Sunday Chicken Dinner Salad

Screen Shot 2013-10-03 at 12.36.44 PMIf there was one thing I could count on as a kid, it was that I would be fed chicken on Sundays. Slow roasted, whole chicken slathered in margarine and liberally sprinkled with iodized salt. I don’t fault my mother for her style of preparation– butter was bad for you in the 70s, we’d never heard of Kosher salt because we were Catholics and sea salt was merely something to be washed off of one’s self before leaving the beach.

The accoutrements of Sunday dinner were always the same: severed chunks of Russet potatoes which roasted alongside the bird, yellow corn liberated from a can, iceberg lettuce salad tarted up with Good Seasons® Salad Dressing and croutons furnished by Marie Callender, and all washed down with a glass of sweet acidolphilus milk to combat canker sores. It was my second-favorite meal of the week.

My mother, brother, sister, and I would sit down to dinner and pause to say Grace. If it were my turn to perform the blessing, I found it easier to recite if I rushed through the words and clenched my buttock muscles into a subtle bounce on all the odd syllables.

Blessus our Lord/
For the-ese thy gifts/
Which weareabouttoreceive/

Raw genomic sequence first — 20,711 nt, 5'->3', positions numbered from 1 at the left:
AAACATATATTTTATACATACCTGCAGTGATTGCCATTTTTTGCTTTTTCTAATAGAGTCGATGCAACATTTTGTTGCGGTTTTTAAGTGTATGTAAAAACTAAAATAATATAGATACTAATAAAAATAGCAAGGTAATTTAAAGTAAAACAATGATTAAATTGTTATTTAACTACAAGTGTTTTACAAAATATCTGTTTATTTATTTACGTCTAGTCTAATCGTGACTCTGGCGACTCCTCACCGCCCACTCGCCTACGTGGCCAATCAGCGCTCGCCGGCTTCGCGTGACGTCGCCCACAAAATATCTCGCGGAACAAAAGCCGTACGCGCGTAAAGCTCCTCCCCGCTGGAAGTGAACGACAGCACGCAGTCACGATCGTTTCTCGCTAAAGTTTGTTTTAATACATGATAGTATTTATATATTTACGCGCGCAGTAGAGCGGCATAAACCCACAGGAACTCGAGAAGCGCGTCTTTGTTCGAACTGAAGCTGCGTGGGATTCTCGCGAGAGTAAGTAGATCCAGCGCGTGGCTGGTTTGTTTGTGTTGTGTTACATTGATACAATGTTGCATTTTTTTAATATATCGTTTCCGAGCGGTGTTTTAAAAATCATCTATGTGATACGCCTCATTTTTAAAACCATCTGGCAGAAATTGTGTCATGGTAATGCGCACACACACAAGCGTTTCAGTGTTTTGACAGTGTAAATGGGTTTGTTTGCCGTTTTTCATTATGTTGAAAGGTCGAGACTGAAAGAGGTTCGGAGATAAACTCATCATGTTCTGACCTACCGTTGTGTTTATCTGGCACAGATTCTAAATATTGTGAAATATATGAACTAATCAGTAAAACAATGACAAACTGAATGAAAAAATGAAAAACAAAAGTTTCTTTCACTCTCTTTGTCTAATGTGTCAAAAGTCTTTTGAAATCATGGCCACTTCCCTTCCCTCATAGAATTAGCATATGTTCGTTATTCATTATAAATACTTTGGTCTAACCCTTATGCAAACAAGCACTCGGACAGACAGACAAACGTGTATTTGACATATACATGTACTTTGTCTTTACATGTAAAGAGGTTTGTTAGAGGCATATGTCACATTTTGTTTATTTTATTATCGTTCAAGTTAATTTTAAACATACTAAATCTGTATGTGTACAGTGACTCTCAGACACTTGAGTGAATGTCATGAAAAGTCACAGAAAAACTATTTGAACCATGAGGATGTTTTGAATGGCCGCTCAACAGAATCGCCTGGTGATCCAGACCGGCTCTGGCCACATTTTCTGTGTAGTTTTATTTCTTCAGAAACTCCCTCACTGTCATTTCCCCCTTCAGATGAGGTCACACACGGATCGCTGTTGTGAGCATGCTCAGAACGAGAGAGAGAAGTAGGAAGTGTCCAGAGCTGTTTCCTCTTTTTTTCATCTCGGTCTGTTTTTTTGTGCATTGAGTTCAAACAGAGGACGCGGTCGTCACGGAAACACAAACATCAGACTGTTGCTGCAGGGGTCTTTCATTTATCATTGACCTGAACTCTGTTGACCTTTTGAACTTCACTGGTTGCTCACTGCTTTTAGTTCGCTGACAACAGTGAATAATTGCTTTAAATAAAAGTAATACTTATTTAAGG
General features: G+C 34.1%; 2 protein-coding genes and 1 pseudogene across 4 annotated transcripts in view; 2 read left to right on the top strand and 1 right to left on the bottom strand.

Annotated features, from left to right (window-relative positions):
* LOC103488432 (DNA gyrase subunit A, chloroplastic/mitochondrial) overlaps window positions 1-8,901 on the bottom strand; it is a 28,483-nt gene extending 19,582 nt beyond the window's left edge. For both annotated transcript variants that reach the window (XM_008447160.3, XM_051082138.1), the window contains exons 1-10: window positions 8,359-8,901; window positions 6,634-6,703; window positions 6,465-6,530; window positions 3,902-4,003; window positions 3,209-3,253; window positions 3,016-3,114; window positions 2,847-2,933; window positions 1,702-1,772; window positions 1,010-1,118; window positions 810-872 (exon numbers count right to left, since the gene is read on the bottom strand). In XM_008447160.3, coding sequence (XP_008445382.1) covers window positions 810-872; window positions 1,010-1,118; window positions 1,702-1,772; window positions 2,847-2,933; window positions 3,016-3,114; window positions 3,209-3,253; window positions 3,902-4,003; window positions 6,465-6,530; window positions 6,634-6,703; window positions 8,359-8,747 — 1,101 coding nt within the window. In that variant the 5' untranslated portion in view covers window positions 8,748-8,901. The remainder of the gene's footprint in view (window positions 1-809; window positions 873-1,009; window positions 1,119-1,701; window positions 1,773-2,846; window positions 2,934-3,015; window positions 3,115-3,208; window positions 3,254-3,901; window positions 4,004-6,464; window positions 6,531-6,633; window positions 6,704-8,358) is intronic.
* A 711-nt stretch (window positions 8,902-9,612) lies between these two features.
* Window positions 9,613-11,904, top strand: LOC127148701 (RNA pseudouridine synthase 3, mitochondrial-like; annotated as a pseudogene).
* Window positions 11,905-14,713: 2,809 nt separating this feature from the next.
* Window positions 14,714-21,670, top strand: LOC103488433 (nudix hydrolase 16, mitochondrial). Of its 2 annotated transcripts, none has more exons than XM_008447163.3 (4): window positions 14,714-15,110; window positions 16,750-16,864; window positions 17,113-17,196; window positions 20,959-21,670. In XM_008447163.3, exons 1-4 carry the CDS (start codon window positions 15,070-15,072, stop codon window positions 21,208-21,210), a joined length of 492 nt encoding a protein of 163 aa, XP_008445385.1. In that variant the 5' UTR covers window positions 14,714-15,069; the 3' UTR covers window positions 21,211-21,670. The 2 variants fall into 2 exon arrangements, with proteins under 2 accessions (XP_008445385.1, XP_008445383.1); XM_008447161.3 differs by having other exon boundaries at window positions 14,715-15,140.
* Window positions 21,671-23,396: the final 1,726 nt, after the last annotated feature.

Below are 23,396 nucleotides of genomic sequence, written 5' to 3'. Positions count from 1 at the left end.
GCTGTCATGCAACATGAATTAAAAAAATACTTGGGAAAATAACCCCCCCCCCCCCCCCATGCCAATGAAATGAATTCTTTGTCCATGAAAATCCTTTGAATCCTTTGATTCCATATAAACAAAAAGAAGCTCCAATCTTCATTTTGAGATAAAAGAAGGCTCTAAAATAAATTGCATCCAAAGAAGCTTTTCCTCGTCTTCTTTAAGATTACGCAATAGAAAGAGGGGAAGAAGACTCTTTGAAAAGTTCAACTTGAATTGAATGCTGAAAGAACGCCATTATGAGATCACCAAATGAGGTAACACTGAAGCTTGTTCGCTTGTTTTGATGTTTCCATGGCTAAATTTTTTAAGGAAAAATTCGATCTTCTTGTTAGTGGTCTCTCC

From thy bounty through Chri-ist our Lo-ord/

Because dinner is all about rhythm.

And we all had our own distinct versions of dining rhythm. My sister would pick at her food, performing sharp, staccato jabs at the odd potato or crouton and stare at our brother, whose own movements were decidedly grave as he set to work keeping each edible component on his plate isolated from the other, consuming them one by one in a performance so adagissimo, the chicken on his plate would have died of old age, had it not been sacrificed for our dinner.

My own eating style could best be described as an ongoing experiment in polytonality. I’d lift my salad bowl and dump its contents into the center of my plate; pile on the chicken, potatoes, and corn; drown everything in Zesty Italian and garnish with a child-sized fistful croutons. I wouldn’t have dreamed of eating my dinner any other way. And neither could my brother or sister in regard to their respective methods.

And my poor mother would sit there every single Sunday evening, trying to carry on meaningful conversation with her three growing children as she struggled to ignore their dissonant eating habits all for the sake of harmony.